Battery life and recharge time
To get a sense of how long this little quad can stay aloft, we ran it through our normal suite of endurance tests. To start, we charged up the battery, launched the Breeze about 10 feet up into the air, and just let it hover in place until the battery ran out and Yuneec’s software forced it to land. Under the least demanding flight conditions possible, the Breeze stayed in the air for exactly 11 minutes and 24 seconds — which is about 36 seconds shy of the flight time listed on the box. In contrast, the drone’s average flight time during all our other tests (all of which started with a full battery and ended when we were forced to land) was 10 minutes and 40 seconds. So if you fly it a bit harder, you can expect a bit of a drop in battery longevity — but not a very big one.
Sure, 10 minutes might not sound like a particularly long flight time — and it’s not — but the upside is that Breeze ships with two batteries, so you can get somewhere around 21 minutes of flying time if you set out with both of them charged up. That’s more than enough time to snap some selfies during your latest hike, grab some aerial footage of your sister’s wedding, or whatever the heck you want to do with a flying camera. When it’s all said and done, though, each battery takes about 50 minutes to fully recharge, so be prepared to wait around for a while between flights.
Flight Performance, autonomy, and range
Compared to some other drones on the market, Breeze is a bit limited when it comes to flight performance. It has a max horizontal speed of 5 meters per second (roughly 11 miles per hour), can only ascend at a rate of one meter per second (about 2.2 miles per hour), and has a maximum range of just 100 meters (0.06 miles) — but that’s all by design. Yuneec intentionally built these limitations into the drone’s software, presumably to reduce the risk of crashing or losing your drone while you fly. That’s just the way it goes.
The other limiting factor is the fact that Breeze doesn’t come with a physical controller. It’s designed for portability, so to keep it as small and compact as possible, Yuneec decided to skip the use of a stand-alone controller and instead build a brand new piloting app (Android | iOS) that you can download and use with your smartphone.
It’s a solid app. In fact, we think it’s one of the best, most responsive app-based drone controllers we’ve ever used. But even so, the fact that you’re forced to use touchscreen controls makes for a rather mushy and imprecise piloting experience. Virtual joysticks just don’t offer the same level of precision that physical ones do, and the Breeze’s app is no exception.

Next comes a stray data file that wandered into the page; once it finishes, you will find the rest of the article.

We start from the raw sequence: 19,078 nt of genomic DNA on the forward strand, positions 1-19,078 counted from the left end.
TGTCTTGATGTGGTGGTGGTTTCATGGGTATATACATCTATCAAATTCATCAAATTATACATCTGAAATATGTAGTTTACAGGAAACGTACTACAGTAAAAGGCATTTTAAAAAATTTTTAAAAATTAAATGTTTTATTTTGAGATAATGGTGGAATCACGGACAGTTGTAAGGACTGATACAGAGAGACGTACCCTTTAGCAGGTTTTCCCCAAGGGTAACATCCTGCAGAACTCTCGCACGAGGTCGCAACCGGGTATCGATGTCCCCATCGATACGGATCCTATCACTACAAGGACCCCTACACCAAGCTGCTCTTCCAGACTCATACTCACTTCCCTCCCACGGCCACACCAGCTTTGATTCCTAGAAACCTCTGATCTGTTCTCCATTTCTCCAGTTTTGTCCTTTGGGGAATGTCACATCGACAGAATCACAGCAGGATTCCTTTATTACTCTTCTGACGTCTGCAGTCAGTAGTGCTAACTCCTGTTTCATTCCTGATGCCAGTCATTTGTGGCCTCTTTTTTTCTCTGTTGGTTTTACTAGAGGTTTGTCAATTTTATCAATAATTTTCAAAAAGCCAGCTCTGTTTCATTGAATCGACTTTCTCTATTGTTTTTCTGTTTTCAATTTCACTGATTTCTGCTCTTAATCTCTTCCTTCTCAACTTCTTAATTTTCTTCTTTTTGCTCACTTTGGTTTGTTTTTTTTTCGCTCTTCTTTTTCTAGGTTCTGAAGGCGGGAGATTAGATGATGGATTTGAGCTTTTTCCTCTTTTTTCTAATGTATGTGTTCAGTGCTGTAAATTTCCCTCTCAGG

Even with the software-imposed flight limitations and comparatively mushy manual controls, Breeze boasts a pretty decent flying experience — especially when you hand over the controls to Yuneec’s autopilot software. This bird was designed to be more of a robotic photographer than a high-performance hobbyist quad, so it’s really more focused on auto-fly than manual mode. Breeze’s autonomous flight mode suite isn’t not quite as full-featured as what you’ll find in Yuneec’s Typhoon series, but it does come with Orbit, Selfie, and Follow Me — which are presumably the most important for folks looking to take footage of themselves. These modes all performed flawlessly in our tests, and while the Follow Me mode isn’t quite as robust as DJI’s active object tracking, it does an excellent job of following your Bluetooth signature and keeping you in frame.
Even with all these autonomous modes, you still have to be a bit careful where you use them — Breeze doesn’t come with any sort of onboard obstacle avoidance, so even when you’re in autonomous mode, you’ll need to keep an eye on your surroundings and look out for any obstacles. One of our run-ins with a tree branch was caused by setting the orbit radius too high, which sent the drone careening into a tree without any way to stop itself. Follow Me has similar problems — if you make the drone follow you past any trees or unexpected elevation gains. It’s not a deal breaker, but it certainly limits what kind of things you can do with it.